The early half of the 2000’s were both a bustling and nebulous time for games writing. Websites dedicated to the medium were popping like spring time dandelions, and big media conglomerates were spending millions to throw their hat in this internet game media arms race. And even though several outlets quickly separated themselves from the pack, there was a problem. As far as content was concerned, they were no different from said ‘pack.’ Sure, some of the logos and design work was obviously of a different caliber, but the words were just as generic and sterile as everyone else’s. In an attempt to remain objective, video game articles remained inert.
Around 2007-08 is when something decidedly different began to happen. The content creators of these sites were starting to add their pictures to their articles and reviews, stamping their names on the works. The works themselves began to reflect individual opinions and not simply just organizations. By the end of the decade, personalities had become part of the product. Though he may not have been the direct driving force behind it the movement, Greg Miller is a product of this shift in model, and has become synonymous with the idea of “video game personalities.”
Anyone who knows of Greg probably knows his tale: studied Journalism at Mizzou, wrote for a local paper, and after a dozen applications, was finally brought into the IGN fold in 2007. Almost immediately, his incredibly vibrant personality made waves in the industry. Initially brought in as a Playstation editor, his words rang like an echoing gong. Not always incredibly verbose or dynamic, but always genuine and uniquely Greg. That isn’t to say his writing can’t be formidable; his Lair review is among my favorite reviews ever.
Podcast Beyond – the brain-child of Chris Roper, Jeremy Dunham, Jeff Rubenstein, and Miller – would be Greg’s most reliable soapbox, and most direct interaction with his readers. Over 300 episodes of this long running podcast, he has really cultivated his internet celebrity, while simultaneously proving that making the writers of the site superstars in their ecosystems can prove to be financially rewarding as well. As the show isn’t officially sponsored by Playstation or any vested interests, it’s up to IGN to justify its existence. Making guys like Miller, Colin Moriarty, Ryan Clements, and more superstars to the readers makes said readers want to come back and read more of their opinions, giving the site the clicks they love. Money well spent, as it were.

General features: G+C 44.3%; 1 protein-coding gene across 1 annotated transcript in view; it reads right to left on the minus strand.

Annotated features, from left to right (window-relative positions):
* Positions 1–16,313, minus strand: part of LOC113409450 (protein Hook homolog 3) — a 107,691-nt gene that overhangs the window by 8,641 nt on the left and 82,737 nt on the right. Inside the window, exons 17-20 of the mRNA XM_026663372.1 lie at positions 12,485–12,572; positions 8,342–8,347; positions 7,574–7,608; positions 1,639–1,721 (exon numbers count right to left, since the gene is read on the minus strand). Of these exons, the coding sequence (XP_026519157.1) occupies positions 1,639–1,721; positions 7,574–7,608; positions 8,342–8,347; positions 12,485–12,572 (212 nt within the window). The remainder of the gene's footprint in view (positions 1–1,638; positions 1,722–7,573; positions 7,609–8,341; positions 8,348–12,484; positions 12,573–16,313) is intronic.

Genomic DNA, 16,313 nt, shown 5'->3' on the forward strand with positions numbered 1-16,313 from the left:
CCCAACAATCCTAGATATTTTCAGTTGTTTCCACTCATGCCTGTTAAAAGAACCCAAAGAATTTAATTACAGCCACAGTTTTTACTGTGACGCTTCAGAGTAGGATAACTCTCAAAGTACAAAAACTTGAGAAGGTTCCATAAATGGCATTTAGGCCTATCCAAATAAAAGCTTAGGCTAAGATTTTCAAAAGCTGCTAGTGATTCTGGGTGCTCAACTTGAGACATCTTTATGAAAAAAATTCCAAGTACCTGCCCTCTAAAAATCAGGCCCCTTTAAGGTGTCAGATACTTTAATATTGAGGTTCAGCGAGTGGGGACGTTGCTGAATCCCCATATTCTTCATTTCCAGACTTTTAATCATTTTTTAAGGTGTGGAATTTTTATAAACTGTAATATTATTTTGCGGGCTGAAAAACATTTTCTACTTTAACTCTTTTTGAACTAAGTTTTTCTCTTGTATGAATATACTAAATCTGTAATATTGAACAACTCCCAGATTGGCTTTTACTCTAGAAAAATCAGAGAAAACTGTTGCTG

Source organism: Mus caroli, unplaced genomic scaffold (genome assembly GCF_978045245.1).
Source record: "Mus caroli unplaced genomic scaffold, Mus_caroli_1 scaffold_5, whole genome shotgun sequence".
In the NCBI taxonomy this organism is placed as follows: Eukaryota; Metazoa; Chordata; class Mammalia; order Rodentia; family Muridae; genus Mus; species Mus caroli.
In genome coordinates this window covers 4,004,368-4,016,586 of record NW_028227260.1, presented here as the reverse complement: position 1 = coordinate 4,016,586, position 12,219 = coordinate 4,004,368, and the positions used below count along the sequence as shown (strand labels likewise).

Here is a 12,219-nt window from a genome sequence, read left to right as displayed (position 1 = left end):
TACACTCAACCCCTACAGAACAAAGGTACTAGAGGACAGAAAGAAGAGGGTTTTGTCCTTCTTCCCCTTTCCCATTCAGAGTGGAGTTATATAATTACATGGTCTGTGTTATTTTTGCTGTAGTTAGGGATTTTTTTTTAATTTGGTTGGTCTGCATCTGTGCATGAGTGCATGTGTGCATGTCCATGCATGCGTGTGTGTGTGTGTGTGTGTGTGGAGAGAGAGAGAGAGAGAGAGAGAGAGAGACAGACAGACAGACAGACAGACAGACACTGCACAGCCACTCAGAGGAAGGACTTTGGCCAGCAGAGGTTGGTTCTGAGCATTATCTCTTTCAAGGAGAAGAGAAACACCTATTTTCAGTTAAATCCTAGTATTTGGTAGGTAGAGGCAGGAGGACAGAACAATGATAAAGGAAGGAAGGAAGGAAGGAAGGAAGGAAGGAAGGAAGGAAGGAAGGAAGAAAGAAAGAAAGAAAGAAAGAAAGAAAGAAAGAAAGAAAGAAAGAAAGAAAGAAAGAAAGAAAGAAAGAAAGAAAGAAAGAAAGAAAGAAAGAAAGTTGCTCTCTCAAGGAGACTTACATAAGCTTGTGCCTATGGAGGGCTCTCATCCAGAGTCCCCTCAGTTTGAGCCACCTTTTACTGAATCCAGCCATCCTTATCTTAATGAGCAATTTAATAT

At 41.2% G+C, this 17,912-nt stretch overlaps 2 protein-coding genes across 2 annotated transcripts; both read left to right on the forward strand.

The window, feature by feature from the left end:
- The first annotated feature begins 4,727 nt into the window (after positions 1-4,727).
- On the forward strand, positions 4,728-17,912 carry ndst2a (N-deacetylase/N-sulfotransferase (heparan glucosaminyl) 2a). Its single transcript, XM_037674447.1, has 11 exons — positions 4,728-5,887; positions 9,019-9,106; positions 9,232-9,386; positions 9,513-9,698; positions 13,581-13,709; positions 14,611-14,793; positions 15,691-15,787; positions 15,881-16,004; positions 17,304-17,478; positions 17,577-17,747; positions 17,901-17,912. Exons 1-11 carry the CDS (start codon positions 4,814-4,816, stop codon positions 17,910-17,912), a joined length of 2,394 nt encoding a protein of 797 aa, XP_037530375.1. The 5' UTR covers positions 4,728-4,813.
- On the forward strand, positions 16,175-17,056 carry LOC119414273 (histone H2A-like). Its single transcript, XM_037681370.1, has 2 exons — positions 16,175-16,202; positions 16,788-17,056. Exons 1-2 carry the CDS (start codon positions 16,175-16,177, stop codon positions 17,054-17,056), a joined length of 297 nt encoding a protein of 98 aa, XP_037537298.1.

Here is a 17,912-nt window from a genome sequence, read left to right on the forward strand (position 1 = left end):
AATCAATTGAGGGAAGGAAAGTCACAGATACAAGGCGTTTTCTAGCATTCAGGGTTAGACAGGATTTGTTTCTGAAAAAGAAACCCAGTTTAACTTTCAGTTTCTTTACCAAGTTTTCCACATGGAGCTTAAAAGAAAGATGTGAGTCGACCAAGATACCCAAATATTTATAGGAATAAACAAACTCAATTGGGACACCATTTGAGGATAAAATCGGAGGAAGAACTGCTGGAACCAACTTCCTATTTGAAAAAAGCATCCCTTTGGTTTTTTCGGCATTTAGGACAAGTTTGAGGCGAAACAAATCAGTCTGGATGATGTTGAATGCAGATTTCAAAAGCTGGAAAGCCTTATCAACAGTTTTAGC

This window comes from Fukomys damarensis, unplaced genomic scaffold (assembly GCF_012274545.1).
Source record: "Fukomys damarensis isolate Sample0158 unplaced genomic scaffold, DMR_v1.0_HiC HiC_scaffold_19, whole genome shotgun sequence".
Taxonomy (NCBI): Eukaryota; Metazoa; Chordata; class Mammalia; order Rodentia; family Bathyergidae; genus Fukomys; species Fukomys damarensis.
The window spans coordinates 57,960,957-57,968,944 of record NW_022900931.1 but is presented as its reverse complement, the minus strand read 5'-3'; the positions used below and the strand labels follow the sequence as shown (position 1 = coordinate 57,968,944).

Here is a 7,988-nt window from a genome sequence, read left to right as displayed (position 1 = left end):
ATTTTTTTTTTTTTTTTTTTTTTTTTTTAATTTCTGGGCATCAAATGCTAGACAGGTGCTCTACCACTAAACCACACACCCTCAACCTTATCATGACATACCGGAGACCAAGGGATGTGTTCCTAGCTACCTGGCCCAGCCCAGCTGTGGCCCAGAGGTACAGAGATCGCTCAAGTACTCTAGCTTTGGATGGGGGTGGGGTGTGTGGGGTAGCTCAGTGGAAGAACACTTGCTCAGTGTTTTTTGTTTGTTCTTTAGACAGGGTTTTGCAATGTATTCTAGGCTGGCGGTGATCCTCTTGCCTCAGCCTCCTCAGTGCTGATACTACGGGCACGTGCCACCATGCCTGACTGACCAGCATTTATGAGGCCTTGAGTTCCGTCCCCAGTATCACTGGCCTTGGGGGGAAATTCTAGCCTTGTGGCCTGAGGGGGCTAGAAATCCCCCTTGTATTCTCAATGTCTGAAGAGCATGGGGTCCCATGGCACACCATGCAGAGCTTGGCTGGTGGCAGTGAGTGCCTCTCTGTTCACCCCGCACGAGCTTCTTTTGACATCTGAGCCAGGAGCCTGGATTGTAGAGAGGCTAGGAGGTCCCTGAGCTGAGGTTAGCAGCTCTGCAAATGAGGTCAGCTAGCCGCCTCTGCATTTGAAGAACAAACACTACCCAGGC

It’s arguable that he isn’t the first games writer to throw himself into his pieces, or that it was really even his idea. Less debatable though, is the fact that after he started showing up on videos and podcasts for IGN, the upper tier games media outlets were incredibly quick to follow. Gamespot, GameSpy, Giant Bomb, and others all began to model their content around their authors, as opposed to the other way around, and such has become the norm as far as game coverage is concerned. You don’t see websites that dedicate major coverage to games that don’t have podcasts and a wealth of video content anymore. Most of this is just the ebb and flow of the industry as a whole, but the model relies on strong on-screen/mic personas in order of it to thrive, and it’s a model that started at IGN, with Greg at the epicenter.
His role at the world’s #1 games media outlet has changed since his early years. “Host” is his official title, according to the site, and it is rather appropriate. Almost every series of video content that comes from the website has featured Greg in some capacity. He hosts Start’s Up At Noon, an IGN affiliated game talk show, as well as several other self produced web shows via his YouTube channel. “The Drew Carey of the Internet” isn’t a misplaced moniker here.
But people wouldn’t keep coming back to watch his reviews of Oreo cookies or the like if he wasn’t such a charming guy. He has never met the majority of his fans and followers, but can still make them all feel like they’ve known each other for years. Maybe its his unprecedented candidness and his dedication to being real and genuine that makes Greg so welcoming. He wears his imperfections proudly, never truly outgrowing that young, vulnerable kid-from-the-midwest-just-trying-to-be-somebody attitude. In him, we are all that kid in our own way, and in a hobby based around escapism, he is a living testament to the joyful, liberating experience of finding peace and happiness in one’s own skin.
He invites into his home to answer our questions, talk to his friends, and play games with him. We were his shoulder to lean on during his rougher moments, and in turn he’s always producing content to be there when we need him. This sort of relationship doesn’t happen with Brian Williams or Diane Sawyer. Even among his contemporaries, there’s no real substitute for Greg Miller.